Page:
Bloomsbury, £16.99

The Man Within My Head, By Pico Iyer

A vivid memoir about a writer's association with another who revealed loneliness and friendship

"Always, everywhere, there is some voice crying from a tower." Graham Greene's sentence in The Quiet American is a curious one that conveys both our need for company as human beings and the persistence, sometimes the irritation, of a voice that won't go away. The reason it won't go away, as Pico Iyer writes in his vividly unusual memoir, is because it may be inside us.

Iyer's self-identification with Greene, whom he never met but who became the enduring, explaining voice inside his head, seems at first to be the tripartite young writer's identification. Admirer, literary son and pretender, Iyer comes at his subject all elbows, with the endearing gawkiness of youthful passion. It's an early hesitancy that steadily resolves into far more than the sum of a fan's charming awkwardnesses. The son of Indian scholars at Oxford, schooled in privilege at the Dragon and Eton, Iyer took it for granted that he was English until, when he was eight, his parents moved to California and a house built on a rock above Santa Barbara whose "rising roof gave it the look of a ship about to sail off across the billowing clouds that so often separated us from the town".

His sense of affiliation with Greene sprang from that dual culture's fictional embodiment in The Quiet American. He understands, though, that it is not just a novel of antagonistic world-views, of British decline and the American future, but also of the ineluctable bond between Fowler and Pyle, two men in a besieged tower in the dark.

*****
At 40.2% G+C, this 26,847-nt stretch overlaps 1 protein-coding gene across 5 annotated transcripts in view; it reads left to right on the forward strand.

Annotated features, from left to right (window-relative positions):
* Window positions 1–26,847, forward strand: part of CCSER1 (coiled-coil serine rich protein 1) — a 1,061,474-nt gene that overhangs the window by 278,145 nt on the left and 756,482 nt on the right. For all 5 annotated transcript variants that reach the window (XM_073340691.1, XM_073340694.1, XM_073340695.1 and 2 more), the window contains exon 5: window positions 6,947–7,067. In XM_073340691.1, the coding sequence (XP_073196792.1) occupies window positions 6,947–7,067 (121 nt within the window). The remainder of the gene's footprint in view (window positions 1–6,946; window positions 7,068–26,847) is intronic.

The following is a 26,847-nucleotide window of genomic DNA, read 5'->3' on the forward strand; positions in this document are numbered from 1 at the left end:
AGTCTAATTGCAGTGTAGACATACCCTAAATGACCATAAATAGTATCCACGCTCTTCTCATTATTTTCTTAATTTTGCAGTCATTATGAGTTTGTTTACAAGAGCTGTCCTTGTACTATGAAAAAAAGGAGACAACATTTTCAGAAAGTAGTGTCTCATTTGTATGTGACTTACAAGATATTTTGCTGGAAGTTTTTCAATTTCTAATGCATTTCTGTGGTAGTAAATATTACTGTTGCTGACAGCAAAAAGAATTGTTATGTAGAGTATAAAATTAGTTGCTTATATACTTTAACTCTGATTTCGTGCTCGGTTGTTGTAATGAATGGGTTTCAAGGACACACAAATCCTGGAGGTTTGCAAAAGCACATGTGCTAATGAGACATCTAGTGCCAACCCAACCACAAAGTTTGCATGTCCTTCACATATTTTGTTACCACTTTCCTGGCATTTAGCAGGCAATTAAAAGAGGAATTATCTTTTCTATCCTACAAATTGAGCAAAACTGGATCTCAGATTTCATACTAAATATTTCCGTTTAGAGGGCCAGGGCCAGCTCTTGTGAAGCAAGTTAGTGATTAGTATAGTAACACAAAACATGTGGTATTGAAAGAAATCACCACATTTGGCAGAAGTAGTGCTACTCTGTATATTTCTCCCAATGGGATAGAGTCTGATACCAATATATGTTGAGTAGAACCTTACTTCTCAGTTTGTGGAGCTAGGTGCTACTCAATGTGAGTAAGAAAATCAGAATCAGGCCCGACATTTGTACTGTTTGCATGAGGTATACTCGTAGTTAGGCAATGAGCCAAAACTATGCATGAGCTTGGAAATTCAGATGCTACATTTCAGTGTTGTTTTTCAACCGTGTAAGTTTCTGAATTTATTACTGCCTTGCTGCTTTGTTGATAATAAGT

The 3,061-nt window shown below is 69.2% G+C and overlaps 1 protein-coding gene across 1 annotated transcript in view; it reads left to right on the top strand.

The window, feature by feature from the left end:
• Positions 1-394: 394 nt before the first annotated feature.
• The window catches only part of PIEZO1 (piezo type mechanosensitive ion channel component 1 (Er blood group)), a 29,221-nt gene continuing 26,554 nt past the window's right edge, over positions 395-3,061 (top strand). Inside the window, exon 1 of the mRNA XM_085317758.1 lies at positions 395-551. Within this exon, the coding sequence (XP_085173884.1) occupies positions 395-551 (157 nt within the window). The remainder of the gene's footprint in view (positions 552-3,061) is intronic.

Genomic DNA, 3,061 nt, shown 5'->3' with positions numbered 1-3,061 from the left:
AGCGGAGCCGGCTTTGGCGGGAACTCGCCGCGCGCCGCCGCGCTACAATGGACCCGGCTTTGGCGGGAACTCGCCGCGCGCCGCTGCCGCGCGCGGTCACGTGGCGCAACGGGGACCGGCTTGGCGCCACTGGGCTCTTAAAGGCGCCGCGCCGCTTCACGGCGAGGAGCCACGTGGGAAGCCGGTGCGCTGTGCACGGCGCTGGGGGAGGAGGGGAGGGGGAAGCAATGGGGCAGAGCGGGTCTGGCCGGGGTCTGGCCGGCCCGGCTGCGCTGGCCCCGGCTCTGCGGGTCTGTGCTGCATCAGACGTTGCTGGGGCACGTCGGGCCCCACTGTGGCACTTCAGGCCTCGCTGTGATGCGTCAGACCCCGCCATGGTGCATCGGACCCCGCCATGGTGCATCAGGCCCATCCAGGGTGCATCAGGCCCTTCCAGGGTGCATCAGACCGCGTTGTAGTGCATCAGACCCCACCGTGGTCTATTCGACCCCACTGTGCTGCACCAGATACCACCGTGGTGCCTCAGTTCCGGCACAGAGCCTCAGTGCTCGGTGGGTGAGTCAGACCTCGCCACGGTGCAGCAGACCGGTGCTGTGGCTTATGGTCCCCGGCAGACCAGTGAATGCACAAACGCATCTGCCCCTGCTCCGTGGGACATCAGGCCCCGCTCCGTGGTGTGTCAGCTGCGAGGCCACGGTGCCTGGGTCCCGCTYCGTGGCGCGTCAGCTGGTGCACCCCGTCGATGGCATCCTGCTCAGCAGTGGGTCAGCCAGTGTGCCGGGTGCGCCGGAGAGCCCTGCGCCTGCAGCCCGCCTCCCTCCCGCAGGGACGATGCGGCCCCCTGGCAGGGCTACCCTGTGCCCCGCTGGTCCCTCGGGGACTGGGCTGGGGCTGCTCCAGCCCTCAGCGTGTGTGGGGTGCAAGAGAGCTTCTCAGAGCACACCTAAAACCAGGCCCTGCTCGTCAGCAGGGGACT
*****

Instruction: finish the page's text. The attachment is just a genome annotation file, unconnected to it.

This is where his interest in Greene is anchored, not in romance or drama (Iyer ignores Brighton Rock) but in the novelist of friendship, the revealer of loneliness and darkness, of how we cope with a sense of being haunted. It's a shame he doesn't discuss one of Greene's most moving fictional friendships, between Maurice Bendrix and Henry Miles, the husband of Bendrix's dead lover Sarah, in The End of the Affair. But through this prism he is able to forgive Greene's much-condemned friendship with Kim Philby because "for Greene, loyalty to a friend was always as impossible to doubt as devotion to an abstraction was impossible to believe".

Sometimes his memoir seems more about Greene, his "adopted parent", than Iyer . As one of our most eclectically minded travel writers, Iyer in his prose has always had an elegant discretion about himself, a limousine hush compared to the tuk-tuk clatter of Paul Theroux or the coach-and-four jangle of VS Naipaul. The compensation is that he is as alive to all sides of Greene. For anyone who has loved and thought about Greene (as I have) for longer than they care to remember, this makes his book an enviable one: generous, thoughtful, without ego, the book I wish I'd written.

Through Greene he was led to greater understanding of his real father, the Oxford academic and mystic so perplexed by real relationships and by the Golden State's unanchored topography that he began disappearing for months at a time. The book's saddest moment is when his father starts to leave a phone message about an article of Iyer's that he has just read, about Greene's ability to see the devils inside us that undo us, and his voice breaks into sobbing. A few weeks later he was dead. His "counterbiography", as he calls it, achieves a truly hard task, to make the writer's meditation becomes the reader's.

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